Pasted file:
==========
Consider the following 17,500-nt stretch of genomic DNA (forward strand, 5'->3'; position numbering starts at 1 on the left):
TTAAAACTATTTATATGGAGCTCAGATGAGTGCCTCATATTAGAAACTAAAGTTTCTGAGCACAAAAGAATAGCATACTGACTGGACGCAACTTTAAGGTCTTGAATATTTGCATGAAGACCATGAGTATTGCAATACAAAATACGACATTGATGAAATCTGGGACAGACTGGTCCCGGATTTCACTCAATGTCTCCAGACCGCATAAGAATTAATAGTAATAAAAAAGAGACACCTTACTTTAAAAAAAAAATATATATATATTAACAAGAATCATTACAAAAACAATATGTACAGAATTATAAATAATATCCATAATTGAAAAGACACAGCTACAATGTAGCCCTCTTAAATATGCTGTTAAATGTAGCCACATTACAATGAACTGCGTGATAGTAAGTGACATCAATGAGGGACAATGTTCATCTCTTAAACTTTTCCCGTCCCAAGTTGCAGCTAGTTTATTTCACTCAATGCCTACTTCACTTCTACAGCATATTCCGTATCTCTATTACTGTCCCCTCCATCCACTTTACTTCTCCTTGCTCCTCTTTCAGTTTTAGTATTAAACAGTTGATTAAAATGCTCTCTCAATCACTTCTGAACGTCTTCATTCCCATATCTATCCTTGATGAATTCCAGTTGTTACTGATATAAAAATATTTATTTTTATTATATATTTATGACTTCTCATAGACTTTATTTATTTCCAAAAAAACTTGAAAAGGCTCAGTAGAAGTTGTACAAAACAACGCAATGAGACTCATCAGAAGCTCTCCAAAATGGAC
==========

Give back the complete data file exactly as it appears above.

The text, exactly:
Consider the following 17,500-nt stretch of genomic DNA (forward strand, 5'->3'; position numbering starts at 1 on the left):
TTAAAACTATTTATATGGAGCTCAGATGAGTGCCTCATATTAGAAACTAAAGTTTCTGAGCACAAAAGAATAGCATACTGACTGGACGCAACTTTAAGGTCTTGAATATTTGCATGAAGACCATGAGTATTGCAATACAAAATACGACATTGATGAAATCTGGGACAGACTGGTCCCGGATTTCACTCAATGTCTCCAGACCGCATAAGAATTAATAGTAATAAAAAAGAGACACCTTACTTTAAAAAAAAAATATATATATATTAACAAGAATCATTACAAAAACAATATGTACAGAATTATAAATAATATCCATAATTGAAAAGACACAGCTACAATGTAGCCCTCTTAAATATGCTGTTAAATGTAGCCACATTACAATGAACTGCGTGATAGTAAGTGACATCAATGAGGGACAATGTTCATCTCTTAAACTTTTCCCGTCCCAAGTTGCAGCTAGTTTATTTCACTCAATGCCTACTTCACTTCTACAGCATATTCCGTATCTCTATTACTGTCCCCTCCATCCACTTTACTTCTCCTTGCTCCTCTTTCAGTTTTAGTATTAAACAGTTGATTAAAATGCTCTCTCAATCACTTCTGAACGTCTTCATTCCCATATCTATCCTTGATGAATTCCAGTTGTTACTGATATAAAAATATTTATTTTTATTATATATTTATGACTTCTCATAGACTTTATTTATTTCCAAAAAAACTTGAAAAGGCTCAGTAGAAGTTGTACAAAACAACGCAATGAGACTCATCAGAAGCTCTCCAAAATGGAC